To determine when the satellite is over your location you can use satellite tracking software such as Gpredict on Linux and Mac, or Orbitron on Windows. (For Orbitron, remember to run the software as Administrator, and to update the TLEs so that the Meteor M2-3 weather.txt TLE tracking data is downloaded).
Second pass of the newly launched Meteor-M 2-3
This time all worked like a charm and the picture is superb. I tried dual band to compare both LRPT in 137.900 and HRPT in 1700. Although decoded shown picture is from the HRPT stream.
We also note that a Meteor Demodulator has also now just been added to SDR++.
The OQPSK mode has been added to the #Meteor demodulator to decode Meteor M N2-3. Enable it when receiving said satellite. It will be available for download in a few minutes when the nightly build is done building.
Note that some more tuning will be done in the coming days.#SDRpic.twitter.com/DB307Q5ObD
Another interesting fact is that along with Meteor M2-3 the UmKA cubesat was launched will transmit astronomical images at 2.4 GHz. To receive this, you will most likely need a 2.4 GHz WiFi dish, and also a motorized tracking system to track the satellite as it fly's overhead. Decoding of this is already supported in SatDump according to the programmer.
METEOR-M 2-3 is launching tomorrow, and with it UmKA that @HRPTEgor worked on.
It will transmit astronomical imagery on amateur bands 2.4Ghz. As such, I have added support for it in SatDump just now :-)
SDR# (SDRSharp) is our recommend software for RTL-SDRs due to it's high popularity in the community, relatively simple to learn and use interface, and host of features and third party plugins available.
Recently we're starting to see a lot of Facebook and forum posts about a new bug introduced in SDR# 1911 - 1913 so we thought we'd make a global post. This new bug has introduced a problem which causes a crash when attempting to change frequencies with RTL-SDR dongles (of any make or brand). It appears to be an issue stemming from libusb, but the exact issue is still unknown. The SDR# author is aware of the issue, but as RTL-SDR dongles are supported in SDR# for free with no guarantee, it may be several weeks until he has the time to investigate the issue fully. In the meantime we want to note some some partial fixes that we have found.
The first fix is to use our "rtl-sdr-blog" drivers instead of the default osmocom drivers. Our Quickstart guide now shows how to download these drivers and install them into SDR#, so if you want to try this solution, please see the guide. We're not exactly sure why this driver helps, but it may be due to our version being compiled against a newer version of libusb. However, this fix is only partial. While it no longer crashes on every frequency change, it will still crash approximately 5% of the time on a frequency change, which can add up when surfing through the spectrum rapidly, or when using frequency scanners.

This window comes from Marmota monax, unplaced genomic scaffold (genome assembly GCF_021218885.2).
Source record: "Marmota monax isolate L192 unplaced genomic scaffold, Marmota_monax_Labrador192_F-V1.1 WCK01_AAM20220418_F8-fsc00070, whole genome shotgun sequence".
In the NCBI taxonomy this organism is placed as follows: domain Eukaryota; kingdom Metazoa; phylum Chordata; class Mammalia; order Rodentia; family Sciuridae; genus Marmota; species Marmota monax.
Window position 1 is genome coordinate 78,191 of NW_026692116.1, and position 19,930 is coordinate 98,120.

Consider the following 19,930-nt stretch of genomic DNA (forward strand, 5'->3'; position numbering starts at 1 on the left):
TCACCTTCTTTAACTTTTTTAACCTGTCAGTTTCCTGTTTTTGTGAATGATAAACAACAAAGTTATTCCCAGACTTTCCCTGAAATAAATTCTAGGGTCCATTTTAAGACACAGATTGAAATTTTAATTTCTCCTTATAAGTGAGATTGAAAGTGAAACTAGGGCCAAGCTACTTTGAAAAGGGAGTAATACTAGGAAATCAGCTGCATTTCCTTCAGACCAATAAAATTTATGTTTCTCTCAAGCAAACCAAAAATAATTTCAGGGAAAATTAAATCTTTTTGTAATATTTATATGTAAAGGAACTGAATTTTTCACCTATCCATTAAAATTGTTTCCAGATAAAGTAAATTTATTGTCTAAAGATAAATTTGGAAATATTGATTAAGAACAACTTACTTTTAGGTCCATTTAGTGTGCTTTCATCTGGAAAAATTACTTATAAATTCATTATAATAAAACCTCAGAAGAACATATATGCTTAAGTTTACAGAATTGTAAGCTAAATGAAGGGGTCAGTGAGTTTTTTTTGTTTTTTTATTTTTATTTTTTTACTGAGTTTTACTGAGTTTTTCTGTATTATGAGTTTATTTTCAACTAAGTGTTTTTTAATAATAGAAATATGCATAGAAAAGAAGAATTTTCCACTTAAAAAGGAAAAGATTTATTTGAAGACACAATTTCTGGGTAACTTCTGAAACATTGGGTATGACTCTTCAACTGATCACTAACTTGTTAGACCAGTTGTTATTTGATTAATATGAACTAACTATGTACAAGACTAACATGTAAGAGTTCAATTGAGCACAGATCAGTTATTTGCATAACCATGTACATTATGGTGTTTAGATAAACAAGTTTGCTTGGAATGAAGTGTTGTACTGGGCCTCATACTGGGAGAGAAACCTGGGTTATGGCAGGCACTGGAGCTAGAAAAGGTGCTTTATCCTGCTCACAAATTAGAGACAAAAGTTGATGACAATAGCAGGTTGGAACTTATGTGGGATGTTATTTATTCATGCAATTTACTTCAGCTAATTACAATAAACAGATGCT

We have also found a second fix that almost completely eliminates the crash, but it appears that it only works on some PCs. This fix is to use our rtl-sdr-blog drivers, and at the same time use Zadig to install the "libusb-win32" version of libusb, instead of the WinUSB version. However, the libusb-win32 is old, and it only appears to work on some PCs. On others it causes SDR# to crash as soon as the RTL-SDR is loaded.
Alternatively you can simply use a legacy version of SDR# by clicking the "Latest dotnet x.x build" links on the SDR# downloads page.
The final alternative would be to use another program like SDR++, which is very similar to SDR#, but without a large amount of plugins available yet. We have also added a SDR++ installation guide to our quickstart guide.
Airspy is currently holding their annual summer sale which gives 15% off their line of products until June 25. The sale brings the price of the popular Airspy receiver products down to the following in US dollars (note that actual pricing may vary across local resellers):
Airspy R2: $169.00 $143.65
Airspy Mini: $99.00 $84.15
Airspy HF+ Discovery: $169.00 $143.65
Airspy SpyVerter R2: $49.00 $41.65
YouLoop Antenna: $39.95 $33.95
The sale is active at all participating resellers, which includes our own store where we have the YouLoop on sale for US$33.95 including free shipping to most countries in the world. Please note that due to new EU VAT collection laws, EU customers must purchase the discounted YouLoop from our eBay or Aliexpress stores.